How Syrian refugees are rebuilding their lives in Turkey
In his new book, ‘A Handful of Dust: Syrian Refugees in Turkey’, photographer Nish Nalbandian gives us a glimpse into the lives of Syrians who have fled war in their home country and are now living in Turkey. In this excerpt, he opens the shutter to their new existence
Almost 12 million Syrians – nearly half the country’s population – have been displaced from their homes by their country’s rapacious civil war. About three million of them have ended up in Turkey, an unprecedented number for a single country to take in and shelter. Western media has focused on Syrians fleeing (mostly through Turkey) to seek shelter in Europe, where they believe they will have a brighter future.
While the ‘migrant crisis’ was occupying the news cycle in 2015, I was working mostly in southern Turkey. I’d stopped going into Syria in 2014 owing to the increased risk associated with the rise of ISIS and the Syrian government’s massive barrel-bombing campaign. Several people I knew had been killed or kidnapped, and I came to believe the risk was too high. I started focusing instead on the story in front of me at the border: the lives of the Syrians who were now living in Turkey.
When all the news outlets turned to the streams of Syrians entering Europe, I stayed and continued working in southern Turkey. It was the less glamorous angle, but I’m not really a news photographer; I’m a documentary photographer. I didn’t want to run off and chase a new story without completing the one I was working on.
This is the story of the millions of Syrians who still live in Turkey. Some Syrians have adjusted well, settled in, and are in Turkey for the long haul. Many, if not most, though unhappy to have to be there, are very grateful to the Turks for letting them stay. Despite some grumbling, most of the people I’ve talked to realise that Turkey has done far more for them than anyone else, and has taken in more of them than any other country, under relatively lax conditions, as far as refugees go.
In Turkey, Syrians are not considered refugees. They are called ‘guests’. Once they register they are entitled to health care and ostensibly some food aid or relief.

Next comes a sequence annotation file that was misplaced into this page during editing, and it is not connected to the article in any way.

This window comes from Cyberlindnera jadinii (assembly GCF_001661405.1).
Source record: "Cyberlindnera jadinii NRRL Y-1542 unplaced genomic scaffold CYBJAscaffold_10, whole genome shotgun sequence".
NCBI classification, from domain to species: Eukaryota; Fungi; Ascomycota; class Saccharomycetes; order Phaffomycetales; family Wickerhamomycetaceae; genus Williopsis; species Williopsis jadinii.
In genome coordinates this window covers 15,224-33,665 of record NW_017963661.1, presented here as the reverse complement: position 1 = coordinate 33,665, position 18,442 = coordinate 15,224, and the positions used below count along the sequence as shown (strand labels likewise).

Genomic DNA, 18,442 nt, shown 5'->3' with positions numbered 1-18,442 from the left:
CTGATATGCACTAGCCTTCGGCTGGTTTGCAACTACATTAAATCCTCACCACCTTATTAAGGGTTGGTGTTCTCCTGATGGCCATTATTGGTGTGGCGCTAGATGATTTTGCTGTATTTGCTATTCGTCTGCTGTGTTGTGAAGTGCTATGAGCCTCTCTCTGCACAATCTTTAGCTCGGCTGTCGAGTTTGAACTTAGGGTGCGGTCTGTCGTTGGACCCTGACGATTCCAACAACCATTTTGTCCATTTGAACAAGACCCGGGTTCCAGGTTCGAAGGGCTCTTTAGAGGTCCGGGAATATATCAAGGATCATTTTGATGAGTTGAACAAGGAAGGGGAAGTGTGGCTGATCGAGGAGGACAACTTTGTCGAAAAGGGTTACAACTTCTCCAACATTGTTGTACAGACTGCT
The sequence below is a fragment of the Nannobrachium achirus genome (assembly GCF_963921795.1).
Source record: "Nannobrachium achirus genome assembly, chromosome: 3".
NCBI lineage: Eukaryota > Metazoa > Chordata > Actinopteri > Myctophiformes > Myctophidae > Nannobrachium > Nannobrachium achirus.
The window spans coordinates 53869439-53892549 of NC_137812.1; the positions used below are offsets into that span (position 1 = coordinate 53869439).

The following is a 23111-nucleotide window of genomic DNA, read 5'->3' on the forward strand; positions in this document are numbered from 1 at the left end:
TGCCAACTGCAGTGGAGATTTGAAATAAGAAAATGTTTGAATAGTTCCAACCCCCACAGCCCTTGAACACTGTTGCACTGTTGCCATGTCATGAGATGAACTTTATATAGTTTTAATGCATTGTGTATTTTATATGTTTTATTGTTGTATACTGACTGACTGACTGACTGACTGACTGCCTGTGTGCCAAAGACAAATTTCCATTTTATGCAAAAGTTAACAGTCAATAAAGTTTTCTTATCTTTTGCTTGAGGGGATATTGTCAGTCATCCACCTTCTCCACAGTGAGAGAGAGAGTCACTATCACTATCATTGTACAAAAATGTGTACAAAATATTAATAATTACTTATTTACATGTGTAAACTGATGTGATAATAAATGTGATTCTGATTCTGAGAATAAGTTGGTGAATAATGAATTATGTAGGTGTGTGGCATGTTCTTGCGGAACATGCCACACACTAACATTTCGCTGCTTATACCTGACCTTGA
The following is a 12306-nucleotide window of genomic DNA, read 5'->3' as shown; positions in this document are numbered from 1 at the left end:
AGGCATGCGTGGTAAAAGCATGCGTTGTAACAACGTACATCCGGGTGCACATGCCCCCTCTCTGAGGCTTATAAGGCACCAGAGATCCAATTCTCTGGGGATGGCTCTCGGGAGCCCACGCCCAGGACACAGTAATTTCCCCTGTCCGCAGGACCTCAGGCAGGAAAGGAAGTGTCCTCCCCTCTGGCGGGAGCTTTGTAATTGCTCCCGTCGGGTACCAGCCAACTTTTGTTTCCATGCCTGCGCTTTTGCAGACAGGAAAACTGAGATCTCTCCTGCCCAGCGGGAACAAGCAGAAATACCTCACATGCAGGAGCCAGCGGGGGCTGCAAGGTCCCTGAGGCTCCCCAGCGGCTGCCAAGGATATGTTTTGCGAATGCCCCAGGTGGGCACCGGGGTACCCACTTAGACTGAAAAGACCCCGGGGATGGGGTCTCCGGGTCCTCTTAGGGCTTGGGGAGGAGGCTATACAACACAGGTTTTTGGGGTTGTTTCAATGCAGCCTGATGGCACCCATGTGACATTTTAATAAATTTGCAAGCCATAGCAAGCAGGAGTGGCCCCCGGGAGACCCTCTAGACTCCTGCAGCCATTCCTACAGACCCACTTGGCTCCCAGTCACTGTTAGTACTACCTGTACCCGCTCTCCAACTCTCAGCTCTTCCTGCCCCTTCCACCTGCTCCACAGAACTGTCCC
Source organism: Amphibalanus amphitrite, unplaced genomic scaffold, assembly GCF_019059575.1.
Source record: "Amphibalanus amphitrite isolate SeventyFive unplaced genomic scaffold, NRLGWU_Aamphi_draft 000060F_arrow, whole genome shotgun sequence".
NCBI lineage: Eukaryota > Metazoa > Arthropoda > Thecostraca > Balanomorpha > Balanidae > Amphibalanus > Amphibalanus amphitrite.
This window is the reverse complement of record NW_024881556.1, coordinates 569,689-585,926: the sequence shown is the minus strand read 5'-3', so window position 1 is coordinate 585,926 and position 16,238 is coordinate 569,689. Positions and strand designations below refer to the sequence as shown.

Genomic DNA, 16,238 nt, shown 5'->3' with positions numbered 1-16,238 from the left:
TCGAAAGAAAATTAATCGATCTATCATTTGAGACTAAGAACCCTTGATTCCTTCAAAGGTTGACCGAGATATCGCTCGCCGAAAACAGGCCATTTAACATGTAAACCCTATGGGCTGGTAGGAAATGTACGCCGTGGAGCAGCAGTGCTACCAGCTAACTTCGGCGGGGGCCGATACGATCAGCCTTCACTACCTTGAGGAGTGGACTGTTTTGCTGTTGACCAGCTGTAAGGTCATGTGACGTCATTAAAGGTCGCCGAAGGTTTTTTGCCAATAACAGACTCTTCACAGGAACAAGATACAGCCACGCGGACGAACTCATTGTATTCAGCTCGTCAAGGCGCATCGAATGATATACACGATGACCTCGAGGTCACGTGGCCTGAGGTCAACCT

My goal is to get you to see yourself in these pictures. These people lived lives in Syria not too different to your own
Approximately 250,000 (or about 11%) of Syrians in Turkey live in camps. The rest have ‘self-settled’ in both urban and rural areas. The degree to which they adapt to their new communities runs the gamut from full integration and the ability to obtain legal residency or even citizenship to squatting and being completely out of the system, taking whatever jobs they can get.
There is no single description of life for a Syrian refugee in Turkey. I have met some very poor people who are eking out subsistence living in the countryside, or squatting in abandoned buildings in cities. I’ve also met some wealthy Syrians who have moved their factories to Turkey, craftsmen who have shifted their practice and are doing well, and young people who have taken the opportunity to live in large cities such as Istanbul and blend in with an urban population, finding jobs and building social lives.
The common factor is that they all fled a brutal and relentless war that has literally destroyed their cities. Many are opponents of the regime of Bashar al-Assad, who seems poised to win military victory with the help of his Russian and Iranian allies. They can never go back, even if the fighting stops.
My personal opinion is that Syrians in general are resilient, and they are making the best of a shitty situation. Some are doing better than others. Some are in very grim situations. Trafficking and abuse of women, girls, and boys is rampant and terrible.
The goal of any documentary photography is to get the viewer to gain some insight into the lives of the people in the pictures. My specific goal is to try to get you to see yourself in these pictures. Because these people lived lives in Syria not too different from your own. Try to imagine what your life would be like if a sudden war or disaster had you fleeing your home to a different country with nothing but a suitcase and some documents.